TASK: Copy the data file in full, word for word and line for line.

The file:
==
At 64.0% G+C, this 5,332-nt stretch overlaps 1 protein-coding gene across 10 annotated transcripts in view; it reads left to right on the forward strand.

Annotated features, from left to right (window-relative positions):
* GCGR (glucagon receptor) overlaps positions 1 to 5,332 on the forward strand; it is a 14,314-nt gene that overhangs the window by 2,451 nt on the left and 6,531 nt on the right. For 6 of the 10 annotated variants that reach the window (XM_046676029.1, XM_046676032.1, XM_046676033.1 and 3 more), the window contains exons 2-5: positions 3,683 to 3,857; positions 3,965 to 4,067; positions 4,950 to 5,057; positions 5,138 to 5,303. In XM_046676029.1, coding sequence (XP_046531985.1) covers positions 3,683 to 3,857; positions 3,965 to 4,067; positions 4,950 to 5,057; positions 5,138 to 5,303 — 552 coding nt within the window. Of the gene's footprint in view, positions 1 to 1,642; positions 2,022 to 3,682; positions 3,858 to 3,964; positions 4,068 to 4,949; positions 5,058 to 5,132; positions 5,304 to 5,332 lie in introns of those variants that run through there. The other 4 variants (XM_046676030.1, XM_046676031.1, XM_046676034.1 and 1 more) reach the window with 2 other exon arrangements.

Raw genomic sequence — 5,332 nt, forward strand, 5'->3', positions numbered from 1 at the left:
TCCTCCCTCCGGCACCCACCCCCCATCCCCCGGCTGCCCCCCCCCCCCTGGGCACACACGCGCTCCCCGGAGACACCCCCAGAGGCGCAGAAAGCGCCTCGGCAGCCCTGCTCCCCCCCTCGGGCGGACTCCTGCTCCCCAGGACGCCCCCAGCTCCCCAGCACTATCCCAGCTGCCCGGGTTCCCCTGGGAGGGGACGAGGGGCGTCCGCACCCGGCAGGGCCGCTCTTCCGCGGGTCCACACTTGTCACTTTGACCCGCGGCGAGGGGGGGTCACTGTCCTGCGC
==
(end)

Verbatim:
At 64.0% G+C, this 5,332-nt stretch overlaps 1 protein-coding gene across 10 annotated transcripts in view; it reads left to right on the forward strand.

Annotated features, from left to right (window-relative positions):
* GCGR (glucagon receptor) overlaps positions 1 to 5,332 on the forward strand; it is a 14,314-nt gene that overhangs the window by 2,451 nt on the left and 6,531 nt on the right. For 6 of the 10 annotated variants that reach the window (XM_046676029.1, XM_046676032.1, XM_046676033.1 and 3 more), the window contains exons 2-5: positions 3,683 to 3,857; positions 3,965 to 4,067; positions 4,950 to 5,057; positions 5,138 to 5,303. In XM_046676029.1, coding sequence (XP_046531985.1) covers positions 3,683 to 3,857; positions 3,965 to 4,067; positions 4,950 to 5,057; positions 5,138 to 5,303 — 552 coding nt within the window. Of the gene's footprint in view, positions 1 to 1,642; positions 2,022 to 3,682; positions 3,858 to 3,964; positions 4,068 to 4,949; positions 5,058 to 5,132; positions 5,304 to 5,332 lie in introns of those variants that run through there. The other 4 variants (XM_046676030.1, XM_046676031.1, XM_046676034.1 and 1 more) reach the window with 2 other exon arrangements.

Raw genomic sequence — 5,332 nt, forward strand, 5'->3', positions numbered from 1 at the left:
TCCTCCCTCCGGCACCCACCCCCCATCCCCCGGCTGCCCCCCCCCCCCTGGGCACACACGCGCTCCCCGGAGACACCCCCAGAGGCGCAGAAAGCGCCTCGGCAGCCCTGCTCCCCCCCTCGGGCGGACTCCTGCTCCCCAGGACGCCCCCAGCTCCCCAGCACTATCCCAGCTGCCCGGGTTCCCCTGGGAGGGGACGAGGGGCGTCCGCACCCGGCAGGGCCGCTCTTCCGCGGGTCCACACTTGTCACTTTGACCCGCGGCGAGGGGGGGTCACTGTCCTGCGC